• Collect examples where communication could have been improved (from the student or TSE side) and discuss how they could have been better

At this point I found out a constraint for my design: as the code reviewers are also students from different timezones it was literally impossible to organize a sync call with all of them at the same time. Therefore, I needed to create an async activity that allowed them to collaborate together.


I started prototyping by coming up with a schedule of an async activity. I decided to limit the time to 1 hour so that the code reviewers could do it quickly and iterate faster over the prototype.


  1. 5′ presentation of the session (me, video recording)
  2. 30′ scan the reviews of other colleagues in pairs, finding examples and knowing better each other (the concept of code reviewers cohort)
  3. 20′ to record a video (5′) with learnings and takeaways (only screen recording, with the 2 components in zoom call and one sharing screen to show the examples)
  4. 5′ fill out a survey

I used the framework we were presented by Patrick about motivation and introduced

  • Autonomy: make them make some choices
  • Relatedness: feel like a cohort
  • Competence: they are new in the role of code reviewers but they are familiar with the process

Screenshot of my introduction video

The prototype (that I consider high fidelity, maybe too much!!) is a website created with Notion, where they can:

  • read the instructions for the activity (including my video introduction)
  • find the information of the groups, a link to a Zoom meeting per group, and a suggestion of which peers to scan
  • embed the results video
  • access to the final survey

Screenshot of the website shared with the learners (prototype)


Once I prepared the prototype, I shared it with them and asked them to do it today (June 4th, 2020) after their program hours.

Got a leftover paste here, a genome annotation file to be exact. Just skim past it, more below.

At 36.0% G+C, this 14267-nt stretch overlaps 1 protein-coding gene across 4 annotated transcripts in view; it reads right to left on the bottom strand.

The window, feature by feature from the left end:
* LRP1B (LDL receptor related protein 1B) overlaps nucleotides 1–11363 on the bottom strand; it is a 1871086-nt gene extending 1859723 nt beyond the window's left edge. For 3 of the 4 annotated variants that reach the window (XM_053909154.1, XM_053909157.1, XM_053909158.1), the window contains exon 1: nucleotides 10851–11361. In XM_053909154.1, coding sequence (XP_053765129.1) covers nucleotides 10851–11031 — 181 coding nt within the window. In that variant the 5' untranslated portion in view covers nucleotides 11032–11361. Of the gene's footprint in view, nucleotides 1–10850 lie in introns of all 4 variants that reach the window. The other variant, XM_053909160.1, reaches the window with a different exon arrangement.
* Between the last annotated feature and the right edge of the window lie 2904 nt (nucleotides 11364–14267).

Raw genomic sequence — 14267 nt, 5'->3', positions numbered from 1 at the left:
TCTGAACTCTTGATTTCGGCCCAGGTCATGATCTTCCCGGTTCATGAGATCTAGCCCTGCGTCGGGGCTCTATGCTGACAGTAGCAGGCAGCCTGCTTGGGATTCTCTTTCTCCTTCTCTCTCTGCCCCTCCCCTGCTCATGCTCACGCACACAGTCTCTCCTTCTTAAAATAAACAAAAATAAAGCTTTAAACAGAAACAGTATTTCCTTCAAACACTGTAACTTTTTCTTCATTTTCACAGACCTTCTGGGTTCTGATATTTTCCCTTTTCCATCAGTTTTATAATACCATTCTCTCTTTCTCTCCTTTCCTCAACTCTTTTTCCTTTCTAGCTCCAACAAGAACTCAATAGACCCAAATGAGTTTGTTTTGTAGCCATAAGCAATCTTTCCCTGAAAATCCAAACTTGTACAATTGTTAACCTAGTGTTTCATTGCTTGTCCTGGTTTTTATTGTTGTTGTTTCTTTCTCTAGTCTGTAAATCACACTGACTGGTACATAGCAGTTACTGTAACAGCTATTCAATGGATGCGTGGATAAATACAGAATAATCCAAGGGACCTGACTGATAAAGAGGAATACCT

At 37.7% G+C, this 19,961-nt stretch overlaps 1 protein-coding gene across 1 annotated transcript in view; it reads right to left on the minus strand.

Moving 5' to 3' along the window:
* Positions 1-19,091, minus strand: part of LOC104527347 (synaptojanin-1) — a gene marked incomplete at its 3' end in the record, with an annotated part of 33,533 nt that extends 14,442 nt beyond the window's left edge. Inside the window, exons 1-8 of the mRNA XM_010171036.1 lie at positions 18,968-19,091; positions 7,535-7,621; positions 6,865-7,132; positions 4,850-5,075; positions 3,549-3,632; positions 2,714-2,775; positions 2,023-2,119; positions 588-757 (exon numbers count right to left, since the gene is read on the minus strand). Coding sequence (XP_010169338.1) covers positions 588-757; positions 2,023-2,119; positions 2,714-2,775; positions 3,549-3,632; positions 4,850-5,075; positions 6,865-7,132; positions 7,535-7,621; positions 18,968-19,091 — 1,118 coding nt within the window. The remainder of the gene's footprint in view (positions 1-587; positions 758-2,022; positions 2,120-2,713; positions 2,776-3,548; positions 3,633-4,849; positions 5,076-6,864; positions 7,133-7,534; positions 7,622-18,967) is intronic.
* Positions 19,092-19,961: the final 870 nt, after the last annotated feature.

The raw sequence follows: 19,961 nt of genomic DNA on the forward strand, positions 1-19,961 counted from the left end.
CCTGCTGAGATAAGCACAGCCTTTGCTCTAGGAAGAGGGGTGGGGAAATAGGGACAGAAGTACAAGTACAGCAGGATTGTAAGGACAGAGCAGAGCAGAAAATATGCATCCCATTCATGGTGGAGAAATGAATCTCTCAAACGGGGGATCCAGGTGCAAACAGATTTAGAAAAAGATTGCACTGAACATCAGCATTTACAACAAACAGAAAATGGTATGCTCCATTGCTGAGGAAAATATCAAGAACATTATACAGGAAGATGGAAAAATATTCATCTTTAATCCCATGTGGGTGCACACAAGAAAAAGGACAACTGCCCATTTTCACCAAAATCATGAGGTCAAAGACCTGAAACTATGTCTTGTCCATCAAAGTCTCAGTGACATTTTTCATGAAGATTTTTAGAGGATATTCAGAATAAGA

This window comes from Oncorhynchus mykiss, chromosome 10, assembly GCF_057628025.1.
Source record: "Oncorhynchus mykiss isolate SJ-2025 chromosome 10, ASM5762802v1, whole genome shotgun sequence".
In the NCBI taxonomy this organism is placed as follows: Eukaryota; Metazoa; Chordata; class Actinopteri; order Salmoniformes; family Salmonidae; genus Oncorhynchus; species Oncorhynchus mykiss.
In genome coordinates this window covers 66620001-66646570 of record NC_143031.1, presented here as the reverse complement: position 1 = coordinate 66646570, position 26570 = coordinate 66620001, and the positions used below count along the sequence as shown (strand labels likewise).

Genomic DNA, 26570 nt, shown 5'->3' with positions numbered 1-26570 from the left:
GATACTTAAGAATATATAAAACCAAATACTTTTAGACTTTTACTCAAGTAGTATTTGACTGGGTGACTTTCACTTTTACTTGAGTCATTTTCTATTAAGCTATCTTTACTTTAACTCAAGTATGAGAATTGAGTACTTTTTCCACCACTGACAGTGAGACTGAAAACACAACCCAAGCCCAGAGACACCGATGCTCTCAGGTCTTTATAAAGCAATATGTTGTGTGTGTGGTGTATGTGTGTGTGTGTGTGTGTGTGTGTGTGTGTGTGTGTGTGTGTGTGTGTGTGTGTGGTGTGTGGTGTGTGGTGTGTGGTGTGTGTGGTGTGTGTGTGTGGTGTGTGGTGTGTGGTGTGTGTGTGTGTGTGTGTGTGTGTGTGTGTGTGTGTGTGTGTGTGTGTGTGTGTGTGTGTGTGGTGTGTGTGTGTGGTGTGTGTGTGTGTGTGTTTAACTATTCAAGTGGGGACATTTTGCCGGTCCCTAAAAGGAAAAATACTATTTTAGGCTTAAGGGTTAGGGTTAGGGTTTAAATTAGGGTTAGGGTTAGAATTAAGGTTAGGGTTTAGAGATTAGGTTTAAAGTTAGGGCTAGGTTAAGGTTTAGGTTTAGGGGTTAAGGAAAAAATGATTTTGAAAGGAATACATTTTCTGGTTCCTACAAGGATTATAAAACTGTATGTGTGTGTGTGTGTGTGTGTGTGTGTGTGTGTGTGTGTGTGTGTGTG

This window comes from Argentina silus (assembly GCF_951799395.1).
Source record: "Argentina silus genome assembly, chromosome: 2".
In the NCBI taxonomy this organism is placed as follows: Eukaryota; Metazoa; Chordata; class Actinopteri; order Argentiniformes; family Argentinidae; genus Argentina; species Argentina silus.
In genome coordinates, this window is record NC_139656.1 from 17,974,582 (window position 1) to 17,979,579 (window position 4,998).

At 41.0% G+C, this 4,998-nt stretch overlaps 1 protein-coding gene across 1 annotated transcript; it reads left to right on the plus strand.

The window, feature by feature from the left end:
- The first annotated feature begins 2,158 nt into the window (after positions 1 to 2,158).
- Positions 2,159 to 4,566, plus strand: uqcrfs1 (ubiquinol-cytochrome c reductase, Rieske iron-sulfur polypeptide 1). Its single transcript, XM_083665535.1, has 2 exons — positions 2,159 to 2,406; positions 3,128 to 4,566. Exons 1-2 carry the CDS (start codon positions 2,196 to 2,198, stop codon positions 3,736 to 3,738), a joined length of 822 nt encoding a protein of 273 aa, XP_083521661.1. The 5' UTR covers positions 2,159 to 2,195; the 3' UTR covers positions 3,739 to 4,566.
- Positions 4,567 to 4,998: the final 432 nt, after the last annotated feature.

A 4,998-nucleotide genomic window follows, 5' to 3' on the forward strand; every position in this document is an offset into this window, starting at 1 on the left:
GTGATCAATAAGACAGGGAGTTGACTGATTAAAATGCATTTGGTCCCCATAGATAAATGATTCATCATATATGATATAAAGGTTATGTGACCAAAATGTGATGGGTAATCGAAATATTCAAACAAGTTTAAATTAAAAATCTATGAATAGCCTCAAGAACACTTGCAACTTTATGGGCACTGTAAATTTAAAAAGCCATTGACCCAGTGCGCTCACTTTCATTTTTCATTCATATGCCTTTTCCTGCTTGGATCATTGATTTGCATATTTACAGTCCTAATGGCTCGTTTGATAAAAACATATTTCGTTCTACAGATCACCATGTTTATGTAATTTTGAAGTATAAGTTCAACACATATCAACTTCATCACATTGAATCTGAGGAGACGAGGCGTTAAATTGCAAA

I prepared a survey to understand their perception of the activity and their learning. I also used the motivation framework to guide some questions. They rated 1-5:

  • What do you think overall about the usefulness of the activity?
  • Did you learn something new?
  • Did your perception of the importance of communication for the code reviewer role increase after this activity?
  • Doing this activity, did you feel autonomous to make some choices?
  • After this activity, do you think that you know better your code reviewer colleagues and feel part of this group?
  • Did you feel you had the competence to do this activity correctly?

They also described what they enjoyed most of the activity and how we can improve it. For now, the ratings are super high 😊

Final Reflections

I think that the result is not bad for a first-timer and I’m happy to have been able to achieve all of that in less than 1 week. But I need to improve a lot: I think I should use more visual tools (this post is mostly text!) to drive my design process. Also, I’d like to design the next prototype with others to learn how to collaborate in the process (those visual tolls will be mandatory) and even encourage myself to co-design with the learners.



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  1. Very well done, Israel! Seems to be structured really well with the timing so the learning happens efficiently. Communication is really core to whatever we do, isn’t it. And now you’re challenging yourself with collaboration and co-designing. Thanks for sharing this.